Sciencemadness Discussion Board
Not logged in [Login ]
Go To Bottom

Printable Version  
Author: Subject: Starting a lab, striking the right balance (beginners please read).
White Yeti
International Hazard
*****




Posts: 816
Registered: 20-7-2011
Location: Asperger's spectrum
Member Is Offline

Mood: delocalized

thumbup.gif posted on 23-1-2013 at 12:05
Starting a lab, striking the right balance (beginners please read).


Oftentimes, when starting a laboratory, the newly initiated have a difficult time striking the balance between what to buy, and what to make. This was my case, when I began as well, so I feel it's necessary to resolve this issue clearly so as to avoid repeating mistakes.

For example, making sulfuric acid makes for a decent discussion, but it has been tried before, and many have found that it's too much work and not rewarding enough for the effort required. In few words, there are better things to do.

I took the time to write a list of essential chemicals from which almost any inorganic chemical can be made. I think this is a comprehensive list of chemicals for any home chemist.

Here were the criteria for the list:
The chemicals have to be,
-mostly unregulated
-cheap
-easy to obtain because of widespread use in industry/photography/food processing etc...

Attachment: List of Essential Materials.docx (99kB)
This file has been downloaded 625 times

Many of you might wonder why some things are not on the list, like bromine, phosphorus, Et2O, HNO3, sodium metal, oleum, hydrazine, iodine, and sodium cyanide. This is because in most cases these chemicals are easier to make than to buy.

Some reagents I marked with an asterisk. The reasons vary, in the case of lead, gallium, and mercury, they are not essential elements of a lab, but could come in handy in organic syntheses. The same goes for chromium trioxide.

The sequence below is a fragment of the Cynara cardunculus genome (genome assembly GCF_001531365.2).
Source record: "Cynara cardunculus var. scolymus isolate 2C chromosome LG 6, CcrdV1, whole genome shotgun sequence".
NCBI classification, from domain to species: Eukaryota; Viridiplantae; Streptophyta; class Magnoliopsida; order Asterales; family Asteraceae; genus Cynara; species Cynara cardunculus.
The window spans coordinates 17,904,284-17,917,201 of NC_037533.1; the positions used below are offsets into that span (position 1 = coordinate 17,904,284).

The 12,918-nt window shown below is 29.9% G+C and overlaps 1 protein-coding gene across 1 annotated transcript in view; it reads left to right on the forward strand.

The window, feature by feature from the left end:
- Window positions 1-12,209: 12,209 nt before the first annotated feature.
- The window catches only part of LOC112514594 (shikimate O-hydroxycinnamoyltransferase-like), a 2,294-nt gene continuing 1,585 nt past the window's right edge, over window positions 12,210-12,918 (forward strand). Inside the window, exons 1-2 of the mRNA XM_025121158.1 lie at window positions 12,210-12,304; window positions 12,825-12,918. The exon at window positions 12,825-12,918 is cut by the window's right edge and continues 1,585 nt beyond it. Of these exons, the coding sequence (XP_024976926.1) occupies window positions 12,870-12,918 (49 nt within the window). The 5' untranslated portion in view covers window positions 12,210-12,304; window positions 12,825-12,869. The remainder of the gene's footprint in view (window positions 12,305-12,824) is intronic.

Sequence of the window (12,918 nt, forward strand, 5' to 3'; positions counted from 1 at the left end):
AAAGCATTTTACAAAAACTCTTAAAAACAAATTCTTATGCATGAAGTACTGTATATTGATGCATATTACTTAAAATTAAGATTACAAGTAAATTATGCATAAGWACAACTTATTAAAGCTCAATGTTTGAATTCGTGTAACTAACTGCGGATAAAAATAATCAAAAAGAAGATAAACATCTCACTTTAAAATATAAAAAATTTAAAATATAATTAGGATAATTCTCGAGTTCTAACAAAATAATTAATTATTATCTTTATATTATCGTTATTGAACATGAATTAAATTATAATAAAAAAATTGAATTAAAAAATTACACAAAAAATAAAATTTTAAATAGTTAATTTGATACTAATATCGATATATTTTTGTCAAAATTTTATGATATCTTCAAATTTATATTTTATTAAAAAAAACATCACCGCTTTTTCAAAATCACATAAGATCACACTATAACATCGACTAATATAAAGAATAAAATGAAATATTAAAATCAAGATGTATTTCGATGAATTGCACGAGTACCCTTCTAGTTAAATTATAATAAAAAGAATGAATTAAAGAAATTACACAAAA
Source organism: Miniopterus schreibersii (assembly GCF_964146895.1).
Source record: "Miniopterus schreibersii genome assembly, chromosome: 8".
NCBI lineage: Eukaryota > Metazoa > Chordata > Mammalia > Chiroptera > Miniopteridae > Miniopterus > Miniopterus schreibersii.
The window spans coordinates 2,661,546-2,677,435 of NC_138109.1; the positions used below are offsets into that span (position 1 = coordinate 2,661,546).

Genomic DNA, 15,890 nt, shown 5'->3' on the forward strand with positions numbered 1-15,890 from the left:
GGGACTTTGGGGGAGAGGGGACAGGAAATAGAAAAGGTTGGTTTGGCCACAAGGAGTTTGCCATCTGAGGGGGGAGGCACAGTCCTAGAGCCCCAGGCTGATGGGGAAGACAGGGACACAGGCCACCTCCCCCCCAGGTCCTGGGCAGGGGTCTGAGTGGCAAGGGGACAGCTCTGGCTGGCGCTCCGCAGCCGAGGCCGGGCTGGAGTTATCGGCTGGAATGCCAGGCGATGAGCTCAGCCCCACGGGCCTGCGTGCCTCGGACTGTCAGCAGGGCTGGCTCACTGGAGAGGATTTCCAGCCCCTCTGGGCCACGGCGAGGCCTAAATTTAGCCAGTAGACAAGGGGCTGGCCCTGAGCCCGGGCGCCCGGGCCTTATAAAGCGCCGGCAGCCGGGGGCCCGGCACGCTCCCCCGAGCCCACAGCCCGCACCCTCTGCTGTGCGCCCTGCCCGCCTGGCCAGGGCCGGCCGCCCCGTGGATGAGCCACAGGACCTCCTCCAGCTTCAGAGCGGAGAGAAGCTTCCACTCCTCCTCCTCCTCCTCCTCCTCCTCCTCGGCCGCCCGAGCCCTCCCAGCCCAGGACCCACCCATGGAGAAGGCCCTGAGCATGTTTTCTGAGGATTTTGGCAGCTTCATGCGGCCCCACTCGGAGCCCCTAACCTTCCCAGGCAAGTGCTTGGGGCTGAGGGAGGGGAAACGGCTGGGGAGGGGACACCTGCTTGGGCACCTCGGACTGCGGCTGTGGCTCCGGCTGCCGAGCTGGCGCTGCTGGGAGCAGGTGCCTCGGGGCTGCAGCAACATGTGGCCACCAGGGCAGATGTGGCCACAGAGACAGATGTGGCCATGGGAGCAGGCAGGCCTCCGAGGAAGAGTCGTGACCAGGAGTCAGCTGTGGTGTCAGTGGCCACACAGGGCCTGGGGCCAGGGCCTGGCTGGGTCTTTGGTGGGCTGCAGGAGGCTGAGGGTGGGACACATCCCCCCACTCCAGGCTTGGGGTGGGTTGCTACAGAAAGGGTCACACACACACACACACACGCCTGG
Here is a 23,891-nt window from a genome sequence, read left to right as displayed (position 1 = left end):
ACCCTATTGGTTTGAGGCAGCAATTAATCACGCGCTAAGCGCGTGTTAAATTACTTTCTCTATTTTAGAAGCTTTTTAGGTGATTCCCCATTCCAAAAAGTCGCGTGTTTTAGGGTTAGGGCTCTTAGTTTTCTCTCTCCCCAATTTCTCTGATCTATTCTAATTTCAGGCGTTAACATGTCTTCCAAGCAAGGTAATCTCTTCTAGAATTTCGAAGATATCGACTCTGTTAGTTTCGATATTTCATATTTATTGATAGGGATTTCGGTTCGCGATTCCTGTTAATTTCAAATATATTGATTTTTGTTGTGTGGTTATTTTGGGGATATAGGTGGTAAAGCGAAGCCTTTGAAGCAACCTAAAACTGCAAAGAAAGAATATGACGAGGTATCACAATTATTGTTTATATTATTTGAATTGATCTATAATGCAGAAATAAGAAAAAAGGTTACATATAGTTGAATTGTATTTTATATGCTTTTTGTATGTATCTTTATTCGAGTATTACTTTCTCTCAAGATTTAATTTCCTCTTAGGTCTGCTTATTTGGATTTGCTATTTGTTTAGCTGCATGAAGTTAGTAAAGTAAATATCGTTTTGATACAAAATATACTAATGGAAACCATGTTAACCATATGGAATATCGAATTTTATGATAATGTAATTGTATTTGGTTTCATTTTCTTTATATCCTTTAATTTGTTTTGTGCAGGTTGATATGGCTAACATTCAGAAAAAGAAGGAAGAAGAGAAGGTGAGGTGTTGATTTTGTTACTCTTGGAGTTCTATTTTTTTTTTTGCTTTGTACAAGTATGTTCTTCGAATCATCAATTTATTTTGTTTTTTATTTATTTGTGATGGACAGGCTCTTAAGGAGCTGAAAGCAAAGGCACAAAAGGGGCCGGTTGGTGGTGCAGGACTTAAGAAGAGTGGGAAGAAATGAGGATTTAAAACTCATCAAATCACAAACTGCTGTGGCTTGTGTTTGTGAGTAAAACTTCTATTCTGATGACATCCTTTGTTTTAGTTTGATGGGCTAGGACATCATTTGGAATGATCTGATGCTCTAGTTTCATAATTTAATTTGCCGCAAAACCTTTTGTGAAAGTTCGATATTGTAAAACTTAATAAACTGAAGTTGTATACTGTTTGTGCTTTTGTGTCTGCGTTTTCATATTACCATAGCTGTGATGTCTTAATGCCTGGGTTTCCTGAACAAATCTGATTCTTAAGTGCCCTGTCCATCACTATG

As for ammonium nitrate, I wish things were different, but its use in fertilisers is declining because terrorists and morons think that making fertiliser bombs is cool, or should I say k3W1. I vaguely remember the days where one could walk into a store and ask for some ammonium nitrate fertilizer, no raised eyebrows, no questions asked. Those days are gone, and obtaining ammonium nitrate is not as easy, or safe, as it once was.

A regulated power supply comes in handy for electrochemistry; a tube furnace comes in very handy for those considering challenging organic and inorganic syntheses, but it is not necessary for starting out.

You might also notice that my list of organic chemicals is rather short. The primary reason is that in organic chemistry, there are relatively few organic chemicals that are useful for every synthesis. Solvents are the major exception, so I provided a list of common useful solvents.

I hope at least some of you will find this useful.




"Ja, Kalzium, das ist alles!" -Otto Loewi
View user's profile View All Posts By User
kavu
Hazard to Others
***




Posts: 207
Registered: 11-9-2011
Location: Scandinavia
Member Is Offline

Mood: To understand is to synthesize

[*] posted on 23-1-2013 at 12:15


I would tweak the list of solvents a bit. Most used solvents in (organic) chemistry lab are hexane, ethyl acetate and DCM. An important consideration in starting a home lab is the waste management. How and where to dispose halogenated solvent waste, heavy metal waste and so forth.
View user's profile View All Posts By User
Hexavalent
International Hazard
*****




Posts: 1564